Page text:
clock menu more-arrow no yes mobile

Filed under:

NBA to pay tribute to Kobe Bryant with All-Star Game changes, but will reportedly not make him logo

The NBA is making sure that it pays tribute to the late Kobe Bryant, but it will reportedly pass on one measure that had gained a lot of support with fans.

If you buy something from an SB Nation link, Vox Media may earn a commission. See our ethics statement.

NBA Finals Game 7: Boston Celtics v Los Angeles Lakers Photo by Christian Petersen/Getty Images

Despite nearly three million signatures on a petition and the support of some NBA players for the league to change its logo to Kobe Bryant in the wake of the Lakers legend’s tragic death on Sunday, the NBA reportedly has no plans to do so, according to a recent report from Dan Wetzel of Yahoo Sports:

Sources familiar with the league’s thinking said there is no interest in having an individual player as its logo because there are so many who have been instrumental in the growth of the game and the NBA. Generic is better.

The NBA’s thinking is sort of funny, because — as Wetzel notes — even if the league won’t acknowledge it, their logo is already an individual player: Jerry West, who the league has never admitted is the current logo.

But changing the logo to Bryant would be really complicated for a lot of reasons, and as a result its no surprise that it’s not happening. Still, that doesn’t mean the league isn’t going to pay tribute to Bryant in other ways, one of which will be a nod to his No. 24 jersey number in its new NBA All-Star Game format the league announced on Thursday.

In the 69th NBA All-Star Game, Team Giannis and Team LeBron will compete to win each of the first three quarters, all of which will start with the score of 0-0 and will be 12 minutes long. At the beginning of the fourth quarter, the game clock will be turned off and a Final Target Score will be set.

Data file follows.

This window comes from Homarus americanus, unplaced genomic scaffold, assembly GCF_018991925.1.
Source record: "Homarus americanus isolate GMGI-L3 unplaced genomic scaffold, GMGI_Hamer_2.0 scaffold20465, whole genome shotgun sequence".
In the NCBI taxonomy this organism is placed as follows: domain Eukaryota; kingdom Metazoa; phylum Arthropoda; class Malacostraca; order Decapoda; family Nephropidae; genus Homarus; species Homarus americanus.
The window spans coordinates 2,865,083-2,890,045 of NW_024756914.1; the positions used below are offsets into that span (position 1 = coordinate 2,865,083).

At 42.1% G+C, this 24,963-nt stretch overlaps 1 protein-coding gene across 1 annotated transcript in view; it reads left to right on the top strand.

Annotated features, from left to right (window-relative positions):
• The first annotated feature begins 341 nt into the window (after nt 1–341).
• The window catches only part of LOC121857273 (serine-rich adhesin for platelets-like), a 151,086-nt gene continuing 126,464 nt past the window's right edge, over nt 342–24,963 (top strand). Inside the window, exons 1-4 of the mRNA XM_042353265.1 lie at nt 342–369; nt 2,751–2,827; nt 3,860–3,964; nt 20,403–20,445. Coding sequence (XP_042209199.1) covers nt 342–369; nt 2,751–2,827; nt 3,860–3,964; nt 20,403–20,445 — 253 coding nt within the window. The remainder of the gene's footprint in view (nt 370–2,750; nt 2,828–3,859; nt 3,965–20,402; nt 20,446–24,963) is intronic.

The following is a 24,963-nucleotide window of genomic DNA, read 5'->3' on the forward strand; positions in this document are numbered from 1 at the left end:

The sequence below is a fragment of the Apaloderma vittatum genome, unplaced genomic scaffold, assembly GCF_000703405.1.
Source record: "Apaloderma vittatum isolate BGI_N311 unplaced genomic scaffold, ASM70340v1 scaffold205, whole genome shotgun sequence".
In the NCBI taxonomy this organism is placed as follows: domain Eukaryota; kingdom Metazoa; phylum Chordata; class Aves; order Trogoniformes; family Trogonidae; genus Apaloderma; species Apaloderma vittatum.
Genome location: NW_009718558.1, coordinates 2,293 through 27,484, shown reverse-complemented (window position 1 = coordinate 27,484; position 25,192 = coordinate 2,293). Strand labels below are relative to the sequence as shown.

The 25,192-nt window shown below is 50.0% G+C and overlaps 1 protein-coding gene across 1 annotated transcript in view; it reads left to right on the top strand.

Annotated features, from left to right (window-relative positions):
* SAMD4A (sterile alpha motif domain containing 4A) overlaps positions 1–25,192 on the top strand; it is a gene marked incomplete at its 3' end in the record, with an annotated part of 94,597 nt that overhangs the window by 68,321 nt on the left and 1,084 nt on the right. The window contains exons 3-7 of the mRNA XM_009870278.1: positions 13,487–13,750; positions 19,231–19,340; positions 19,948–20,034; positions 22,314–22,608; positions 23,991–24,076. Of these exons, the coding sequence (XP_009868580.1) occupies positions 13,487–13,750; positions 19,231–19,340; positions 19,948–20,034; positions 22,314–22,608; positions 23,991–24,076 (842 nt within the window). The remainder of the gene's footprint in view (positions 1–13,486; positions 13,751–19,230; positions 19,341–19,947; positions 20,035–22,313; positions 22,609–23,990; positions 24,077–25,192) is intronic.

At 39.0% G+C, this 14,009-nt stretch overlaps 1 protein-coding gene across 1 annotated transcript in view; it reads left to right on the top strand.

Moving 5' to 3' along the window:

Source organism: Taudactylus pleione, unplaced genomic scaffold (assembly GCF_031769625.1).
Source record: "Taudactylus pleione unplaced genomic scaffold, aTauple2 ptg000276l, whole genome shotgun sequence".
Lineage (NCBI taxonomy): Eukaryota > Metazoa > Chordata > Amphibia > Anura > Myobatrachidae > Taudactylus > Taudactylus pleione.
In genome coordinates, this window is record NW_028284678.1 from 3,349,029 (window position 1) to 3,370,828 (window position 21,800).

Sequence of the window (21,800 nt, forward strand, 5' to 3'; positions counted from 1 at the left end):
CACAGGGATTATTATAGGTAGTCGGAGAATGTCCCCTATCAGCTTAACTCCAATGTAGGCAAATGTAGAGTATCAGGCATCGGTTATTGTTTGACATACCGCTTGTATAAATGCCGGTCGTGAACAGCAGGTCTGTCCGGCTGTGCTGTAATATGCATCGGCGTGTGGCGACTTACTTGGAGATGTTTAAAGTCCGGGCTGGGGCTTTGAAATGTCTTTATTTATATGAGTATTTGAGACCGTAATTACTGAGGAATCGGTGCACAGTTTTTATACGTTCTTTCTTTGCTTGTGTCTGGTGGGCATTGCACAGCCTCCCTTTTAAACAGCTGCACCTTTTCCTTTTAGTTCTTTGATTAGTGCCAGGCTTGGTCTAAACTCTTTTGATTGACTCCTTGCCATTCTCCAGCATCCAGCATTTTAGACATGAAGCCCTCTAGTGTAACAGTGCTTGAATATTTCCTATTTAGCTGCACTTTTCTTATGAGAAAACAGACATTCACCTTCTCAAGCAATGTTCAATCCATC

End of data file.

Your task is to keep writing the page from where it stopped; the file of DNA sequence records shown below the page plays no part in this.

The Final Target Score will be determined by taking the leading team’s total cumulative score through three quarters and adding 24 points – the 24 representing Bryant’s jersey number for the final 10 seasons of his NBA career. The teams will then play an untimed fourth quarter and the first team to reach the Final Target Score will win the NBA All-Star Game.

For instance, if the cumulative score of the first three quarters is 100-95, the Final Target Score would be set at 124 points. To win the NBA All-Star Game, the team with 100 points would need to score 24 points in the fourth quarter before the team with 95 points scores 29 points, and vice versa. With no minimum or maximum time on the clock in the fourth quarter, the NBA All-Star Game will end with a made basket or a made free throw.

They also put out a helpful explainer graphic:

At first glance, this seems to somewhat needlessly complicate the game. However, it is possible that the NBA also just felt it needed to do something to alter an exhibition game that many agree has lost a lot of its luster. I don’t know if these gimmicks are the right answer to that, but it’s clear the league understands that it needs to make some changes.

And at the very least, the changes will benefit a good cause (again via the NBA’s press release):

As part of NBA All-Star 2020, more than $1 million will be contributed to Chicago community non-profit organizations through NBA Cares outreach efforts. These efforts will culminate during the NBA All-Star Game when each team will play for a Chicago-based charity beneficiary, as selected by team captains Giannis Antetokounmpo of the Milwaukee Bucks and LeBron James of the Los Angeles Lakers.

The community organization selected by the winner of each of the first three quarters will receive $100,000 a total of $300,000 donated to charity for those three quarters. The winner of each of the first three quarters will be the team with the higher score at the end of the 12-minute quarter.

The winning team in the NBA All-Star Game (i.e., the team that reaches the Final Target Score first) will earn $200,000 for its community organization.

Maybe this will inject some life into the game, and make it more competitive and fun. Or maybe it won’t. I honestly don’t know, and no one else can really be sure, either. We’ll just have to see how it goes, and it’s at least cool that the league is doing this with a nod to Bryant in mind. Because if there was anyone that could get behind the idea of trying to make an exhibition game more competitive, it would be him.

For more Lakers talk, subscribe to the Silver Screen and Roll podcast feed on iTunes, Spotify, Stitcher or Google Podcasts. You can follow Harrison on Twitter at @hmfaigen.

Sign up for the newsletter Sign up for the Silver Screen & Roll Daily Roundup newsletter!

A daily roundup of Los Angeles Lakers news from Silver Screen & Roll